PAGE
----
Central Jakarta exhibits the ultimate confluence of systems—expanding road infrastructures, intense land speculation, and ever-evolving water systems. The site encompassing Menteng and the northern area of Manggarai is a node through which the local and regional systems may be understood. The Ciliwung River, flowing northward through the water basin that encompasses a central slit of Jabodetabek, reflects challenges apparent for Jakarta as well as its surrounding cities; sewage, organic and inorganic waste, and toxic chemicals contaminate the water network long before reaching the borders of Jakarta. Within the context of the Ciliwung River, West Banjir Canal, and Menggarai Lock, this research explores potential scenarios to answer the following questions: How and what may be implemented into Jakarta’s canal network as an instigator to facilitate cleaner water at the scale of the citizen, neighborhood, and mega-region? In a complex actor network where government and local players interact and communicate solely through the infrastructure, how could systemic intervention cause citizens to develop a deeper relationship with the water?
UMich: David De Cespedes, Elizabeth Nichols
HKU: Viola Zhang, Anita Jue Yan
UI: Shinta Hadianti Mecca Dina, Klara Puspa Indrawati
Site 5 Proposition_Lift and Separate
Warakas acts as an island within the city of Jakarta. It is bordered by the Tanjung Priok Port to the west and north with rail and highway corridors encasing it’s southern and eastern borders. The northern and eastern boundary line will continue to be physically reinforced by the imminent construction of a highway network which will circumvent Warakas, physically cutting off the neighborhood from its surroundings.
Warakas’ island nature continues to be emphasized by the sole water system running through the site, the Kota River, with a dead-end, connecting river, the Buntu River. It runs south from the port to a reservoir southwest of the site which also take water from nearby systems. Warakas is low lying having been built on a swamp, but when inundation does occur it mostly happens from precipitation during the rainy season and only lasts for a few days. The higher elevated port located between Jakarta bay and Warakas acts as a buffer preventing tidal flooding.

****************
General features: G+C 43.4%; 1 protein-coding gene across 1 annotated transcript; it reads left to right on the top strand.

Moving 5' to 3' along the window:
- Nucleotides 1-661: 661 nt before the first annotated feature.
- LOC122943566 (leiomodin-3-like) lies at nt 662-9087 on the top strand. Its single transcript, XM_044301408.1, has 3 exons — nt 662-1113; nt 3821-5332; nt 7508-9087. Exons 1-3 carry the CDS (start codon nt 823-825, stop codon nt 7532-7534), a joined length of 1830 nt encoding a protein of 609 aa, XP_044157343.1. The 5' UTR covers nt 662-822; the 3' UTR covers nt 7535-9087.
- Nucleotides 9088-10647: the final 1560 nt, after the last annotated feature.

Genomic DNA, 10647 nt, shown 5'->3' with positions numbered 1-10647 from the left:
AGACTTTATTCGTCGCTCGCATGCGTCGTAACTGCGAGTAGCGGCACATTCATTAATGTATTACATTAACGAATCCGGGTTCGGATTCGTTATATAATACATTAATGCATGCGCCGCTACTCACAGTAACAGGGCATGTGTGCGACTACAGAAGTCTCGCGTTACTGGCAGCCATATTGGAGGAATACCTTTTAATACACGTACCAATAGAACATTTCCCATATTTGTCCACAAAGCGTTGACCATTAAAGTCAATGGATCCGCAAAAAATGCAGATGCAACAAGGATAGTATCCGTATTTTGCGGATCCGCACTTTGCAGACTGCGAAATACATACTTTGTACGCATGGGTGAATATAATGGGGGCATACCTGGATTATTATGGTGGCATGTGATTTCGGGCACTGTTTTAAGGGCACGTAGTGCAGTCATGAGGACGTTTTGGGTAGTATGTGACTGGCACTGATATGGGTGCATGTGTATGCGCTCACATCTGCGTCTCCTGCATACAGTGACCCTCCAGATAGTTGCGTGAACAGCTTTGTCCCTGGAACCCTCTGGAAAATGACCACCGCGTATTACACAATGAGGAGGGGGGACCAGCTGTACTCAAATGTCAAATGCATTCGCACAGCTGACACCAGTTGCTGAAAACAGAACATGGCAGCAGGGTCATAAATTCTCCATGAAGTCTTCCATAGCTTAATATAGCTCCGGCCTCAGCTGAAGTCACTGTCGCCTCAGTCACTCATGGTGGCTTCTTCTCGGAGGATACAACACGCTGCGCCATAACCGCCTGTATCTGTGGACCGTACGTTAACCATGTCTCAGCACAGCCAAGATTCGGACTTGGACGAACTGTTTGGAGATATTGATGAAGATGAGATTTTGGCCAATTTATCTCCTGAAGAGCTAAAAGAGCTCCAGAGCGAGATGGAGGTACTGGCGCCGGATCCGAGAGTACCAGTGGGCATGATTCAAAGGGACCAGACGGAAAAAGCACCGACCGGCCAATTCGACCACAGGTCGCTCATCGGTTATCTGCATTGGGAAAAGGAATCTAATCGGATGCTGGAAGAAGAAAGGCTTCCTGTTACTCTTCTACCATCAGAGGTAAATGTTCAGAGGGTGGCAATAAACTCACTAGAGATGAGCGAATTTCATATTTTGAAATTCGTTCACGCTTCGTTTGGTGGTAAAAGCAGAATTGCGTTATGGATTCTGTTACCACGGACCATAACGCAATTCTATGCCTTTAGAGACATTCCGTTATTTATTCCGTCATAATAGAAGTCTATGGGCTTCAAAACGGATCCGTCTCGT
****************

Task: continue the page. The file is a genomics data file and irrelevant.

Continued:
Our design proposal for Warakas seeks to react to the rainwater and its inundating effects in the area, although temporary. Finding clean usable water for drinking or household uses in Jakarta is a constant struggle and this is especially true in Warakas, where most residents are priced out of bottled water leaving the only viable safe option to be buying the water from Bogor that is brought in twice a week and filtered on site. This clean water is scarce though and frequently runs out. Our design proposal seeks to react to the scarcity of water by adding a new water economy on-site. Using the dense urban fabric of the neigbourhood as an advantage, the design stiches together the roof scapes of different houses within the same block. the stitching process includes an elevated walk way containing pipes to move the water in the rainy season into retention tanks located in each block.
The retention tanks are located in structures of the same building typology that is currently existing. The intent is to not introduce a foreign aesthetic within the site that is readibly apparent, for the island nature of the site is typified by systems of defense within individual neighborhoods and close-knit ties to community peoples. The collected water will then be cleaned and sold to the community similar to other bottling and water cleaning operations that are on-site.